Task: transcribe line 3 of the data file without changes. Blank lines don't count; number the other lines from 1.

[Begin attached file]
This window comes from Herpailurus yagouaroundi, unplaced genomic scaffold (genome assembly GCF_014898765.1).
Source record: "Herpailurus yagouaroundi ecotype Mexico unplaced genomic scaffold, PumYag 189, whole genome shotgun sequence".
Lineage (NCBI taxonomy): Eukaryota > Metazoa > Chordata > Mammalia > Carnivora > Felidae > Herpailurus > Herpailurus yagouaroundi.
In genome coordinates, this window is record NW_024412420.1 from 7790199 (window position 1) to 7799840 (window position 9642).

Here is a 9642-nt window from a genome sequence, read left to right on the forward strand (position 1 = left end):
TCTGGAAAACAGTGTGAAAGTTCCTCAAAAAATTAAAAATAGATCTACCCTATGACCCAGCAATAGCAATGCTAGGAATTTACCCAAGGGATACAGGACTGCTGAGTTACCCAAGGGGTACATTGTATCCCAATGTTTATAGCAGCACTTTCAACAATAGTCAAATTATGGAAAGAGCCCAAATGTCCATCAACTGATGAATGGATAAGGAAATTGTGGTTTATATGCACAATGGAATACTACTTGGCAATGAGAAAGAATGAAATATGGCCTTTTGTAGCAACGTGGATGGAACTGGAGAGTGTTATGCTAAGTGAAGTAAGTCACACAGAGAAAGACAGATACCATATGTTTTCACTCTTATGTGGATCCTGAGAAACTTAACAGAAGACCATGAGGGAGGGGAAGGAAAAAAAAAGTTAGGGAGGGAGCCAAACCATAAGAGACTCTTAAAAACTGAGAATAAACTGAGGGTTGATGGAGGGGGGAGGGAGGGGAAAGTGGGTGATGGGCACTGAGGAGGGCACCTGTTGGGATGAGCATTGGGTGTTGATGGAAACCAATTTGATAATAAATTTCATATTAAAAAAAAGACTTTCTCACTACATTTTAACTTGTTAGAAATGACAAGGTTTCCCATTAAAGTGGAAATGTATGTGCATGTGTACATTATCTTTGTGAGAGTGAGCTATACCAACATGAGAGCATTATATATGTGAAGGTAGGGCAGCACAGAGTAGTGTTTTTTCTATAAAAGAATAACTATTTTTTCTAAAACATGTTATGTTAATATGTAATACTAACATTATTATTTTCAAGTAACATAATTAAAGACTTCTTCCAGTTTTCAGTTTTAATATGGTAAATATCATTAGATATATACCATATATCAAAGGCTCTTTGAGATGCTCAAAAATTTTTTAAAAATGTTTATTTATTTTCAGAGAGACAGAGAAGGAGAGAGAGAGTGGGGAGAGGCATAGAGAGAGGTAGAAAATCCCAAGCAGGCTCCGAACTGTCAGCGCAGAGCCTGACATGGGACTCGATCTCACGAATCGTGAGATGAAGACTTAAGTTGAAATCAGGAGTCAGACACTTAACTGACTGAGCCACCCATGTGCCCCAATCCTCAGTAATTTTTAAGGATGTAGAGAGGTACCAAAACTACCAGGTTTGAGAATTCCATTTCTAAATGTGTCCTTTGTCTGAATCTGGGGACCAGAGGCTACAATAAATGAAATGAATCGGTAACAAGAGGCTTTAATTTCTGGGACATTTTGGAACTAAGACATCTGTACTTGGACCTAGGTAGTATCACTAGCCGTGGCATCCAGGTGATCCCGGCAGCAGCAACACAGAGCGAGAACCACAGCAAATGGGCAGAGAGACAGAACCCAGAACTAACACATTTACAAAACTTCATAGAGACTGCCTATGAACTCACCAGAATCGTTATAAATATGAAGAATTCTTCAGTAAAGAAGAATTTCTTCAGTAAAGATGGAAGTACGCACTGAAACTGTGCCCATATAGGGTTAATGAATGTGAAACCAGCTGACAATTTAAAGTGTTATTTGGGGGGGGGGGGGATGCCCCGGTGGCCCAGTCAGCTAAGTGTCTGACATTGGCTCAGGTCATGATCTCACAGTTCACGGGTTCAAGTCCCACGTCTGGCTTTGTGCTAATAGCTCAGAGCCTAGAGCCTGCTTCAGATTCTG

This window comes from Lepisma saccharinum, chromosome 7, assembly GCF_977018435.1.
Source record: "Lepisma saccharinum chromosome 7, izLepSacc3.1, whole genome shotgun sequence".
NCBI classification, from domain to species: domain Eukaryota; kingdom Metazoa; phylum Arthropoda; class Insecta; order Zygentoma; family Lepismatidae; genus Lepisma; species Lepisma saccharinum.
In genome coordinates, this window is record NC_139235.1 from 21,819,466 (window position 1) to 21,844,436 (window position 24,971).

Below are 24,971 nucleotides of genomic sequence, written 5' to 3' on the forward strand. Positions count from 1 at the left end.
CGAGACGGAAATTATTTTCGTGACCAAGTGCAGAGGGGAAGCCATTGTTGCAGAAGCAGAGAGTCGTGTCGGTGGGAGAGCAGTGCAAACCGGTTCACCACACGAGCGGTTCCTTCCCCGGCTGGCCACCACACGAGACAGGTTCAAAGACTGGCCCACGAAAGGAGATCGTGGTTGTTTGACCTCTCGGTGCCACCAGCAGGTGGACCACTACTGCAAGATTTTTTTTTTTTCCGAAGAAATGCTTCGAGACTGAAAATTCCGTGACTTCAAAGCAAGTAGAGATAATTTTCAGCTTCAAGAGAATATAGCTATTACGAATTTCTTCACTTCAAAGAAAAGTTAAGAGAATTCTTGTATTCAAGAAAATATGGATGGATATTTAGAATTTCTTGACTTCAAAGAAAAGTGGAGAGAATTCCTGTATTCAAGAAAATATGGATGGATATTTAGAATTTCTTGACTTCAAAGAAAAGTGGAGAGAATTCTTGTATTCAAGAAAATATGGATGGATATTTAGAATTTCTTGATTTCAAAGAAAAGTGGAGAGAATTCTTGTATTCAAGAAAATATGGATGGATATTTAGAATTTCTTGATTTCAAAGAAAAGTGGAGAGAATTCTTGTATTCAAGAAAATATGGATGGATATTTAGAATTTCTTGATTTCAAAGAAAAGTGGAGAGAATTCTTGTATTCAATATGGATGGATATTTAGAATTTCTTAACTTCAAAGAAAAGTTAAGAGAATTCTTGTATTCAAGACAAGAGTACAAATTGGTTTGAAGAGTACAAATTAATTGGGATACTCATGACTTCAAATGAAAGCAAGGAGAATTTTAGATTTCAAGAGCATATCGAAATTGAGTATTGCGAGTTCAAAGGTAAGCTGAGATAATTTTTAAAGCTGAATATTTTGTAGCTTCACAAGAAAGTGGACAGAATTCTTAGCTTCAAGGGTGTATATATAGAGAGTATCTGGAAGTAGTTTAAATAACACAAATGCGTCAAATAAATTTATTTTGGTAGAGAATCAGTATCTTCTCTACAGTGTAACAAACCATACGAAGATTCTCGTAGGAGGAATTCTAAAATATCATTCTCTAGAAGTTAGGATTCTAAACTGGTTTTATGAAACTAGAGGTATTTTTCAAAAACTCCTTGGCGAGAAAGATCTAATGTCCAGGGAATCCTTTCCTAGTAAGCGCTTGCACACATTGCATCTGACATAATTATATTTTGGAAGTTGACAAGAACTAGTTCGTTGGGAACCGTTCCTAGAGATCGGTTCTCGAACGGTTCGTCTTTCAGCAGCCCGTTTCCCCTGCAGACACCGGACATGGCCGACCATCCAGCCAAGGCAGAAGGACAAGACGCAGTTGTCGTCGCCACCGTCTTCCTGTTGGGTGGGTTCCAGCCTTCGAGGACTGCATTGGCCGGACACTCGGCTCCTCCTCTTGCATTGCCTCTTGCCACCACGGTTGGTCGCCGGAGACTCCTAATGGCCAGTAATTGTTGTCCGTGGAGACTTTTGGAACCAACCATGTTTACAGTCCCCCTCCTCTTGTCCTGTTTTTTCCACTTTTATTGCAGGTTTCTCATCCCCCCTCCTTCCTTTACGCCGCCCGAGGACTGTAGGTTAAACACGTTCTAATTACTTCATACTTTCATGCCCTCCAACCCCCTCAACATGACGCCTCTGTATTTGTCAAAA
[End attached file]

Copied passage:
Lineage (NCBI taxonomy): Eukaryota > Metazoa > Chordata > Mammalia > Carnivora > Felidae > Herpailurus > Herpailurus yagouaroundi.